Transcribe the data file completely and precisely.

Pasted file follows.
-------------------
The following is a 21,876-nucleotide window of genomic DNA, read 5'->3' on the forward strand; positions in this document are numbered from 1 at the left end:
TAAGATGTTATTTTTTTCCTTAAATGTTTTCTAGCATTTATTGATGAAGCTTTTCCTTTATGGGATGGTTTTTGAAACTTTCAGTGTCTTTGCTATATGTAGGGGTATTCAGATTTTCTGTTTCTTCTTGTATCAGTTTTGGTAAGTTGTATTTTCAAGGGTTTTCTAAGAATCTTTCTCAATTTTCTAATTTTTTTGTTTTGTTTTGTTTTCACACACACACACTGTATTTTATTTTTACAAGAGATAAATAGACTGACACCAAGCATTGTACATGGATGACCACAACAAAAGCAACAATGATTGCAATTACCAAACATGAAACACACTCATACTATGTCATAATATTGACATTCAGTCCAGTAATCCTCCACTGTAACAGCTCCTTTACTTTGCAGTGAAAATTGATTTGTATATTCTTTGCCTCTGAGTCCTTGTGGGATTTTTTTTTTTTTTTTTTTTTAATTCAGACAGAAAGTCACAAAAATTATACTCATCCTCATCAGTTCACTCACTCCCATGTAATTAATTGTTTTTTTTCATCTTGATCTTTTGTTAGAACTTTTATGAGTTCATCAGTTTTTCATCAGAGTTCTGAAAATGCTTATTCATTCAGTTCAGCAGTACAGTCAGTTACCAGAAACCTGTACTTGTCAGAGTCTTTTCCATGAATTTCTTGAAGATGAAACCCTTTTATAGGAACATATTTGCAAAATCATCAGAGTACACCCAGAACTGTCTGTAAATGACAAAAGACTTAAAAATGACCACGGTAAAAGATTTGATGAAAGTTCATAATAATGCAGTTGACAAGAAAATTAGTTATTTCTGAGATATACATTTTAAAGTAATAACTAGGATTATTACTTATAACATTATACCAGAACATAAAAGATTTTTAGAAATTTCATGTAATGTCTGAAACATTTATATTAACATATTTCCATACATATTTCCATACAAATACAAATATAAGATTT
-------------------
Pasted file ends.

The following is a 21,876-nucleotide window of genomic DNA, read 5'->3' on the forward strand; positions in this document are numbered from 1 at the left end:
TAAGATGTTATTTTTTTCCTTAAATGTTTTCTAGCATTTATTGATGAAGCTTTTCCTTTATGGGATGGTTTTTGAAACTTTCAGTGTCTTTGCTATATGTAGGGGTATTCAGATTTTCTGTTTCTTCTTGTATCAGTTTTGGTAAGTTGTATTTTCAAGGGTTTTCTAAGAATCTTTCTCAATTTTCTAATTTTTTTGTTTTGTTTTGTTTTCACACACACACACTGTATTTTATTTTTACAAGAGATAAATAGACTGACACCAAGCATTGTACATGGATGACCACAACAAAAGCAACAATGATTGCAATTACCAAACATGAAACACACTCATACTATGTCATAATATTGACATTCAGTCCAGTAATCCTCCACTGTAACAGCTCCTTTACTTTGCAGTGAAAATTGATTTGTATATTCTTTGCCTCTGAGTCCTTGTGGGATTTTTTTTTTTTTTTTTTTTTAATTCAGACAGAAAGTCACAAAAATTATACTCATCCTCATCAGTTCACTCACTCCCATGTAATTAATTGTTTTTTTTCATCTTGATCTTTTGTTAGAACTTTTATGAGTTCATCAGTTTTTCATCAGAGTTCTGAAAATGCTTATTCATTCAGTTCAGCAGTACAGTCAGTTACCAGAAACCTGTACTTGTCAGAGTCTTTTCCATGAATTTCTTGAAGATGAAACCCTTTTATAGGAACATATTTGCAAAATCATCAGAGTACACCCAGAACTGTCTGTAAATGACAAAAGACTTAAAAATGACCACGGTAAAAGATTTGATGAAAGTTCATAATAATGCAGTTGACAAGAAAATTAGTTATTTCTGAGATATACATTTTAAAGTAATAACTAGGATTATTACTTATAACATTATACCAGAACATAAAAGATTTTTAGAAATTTCATGTAATGTCTGAAACATTTATATTAACATATTTCCATACATATTTCCATACAAATACAAATATAAGATTT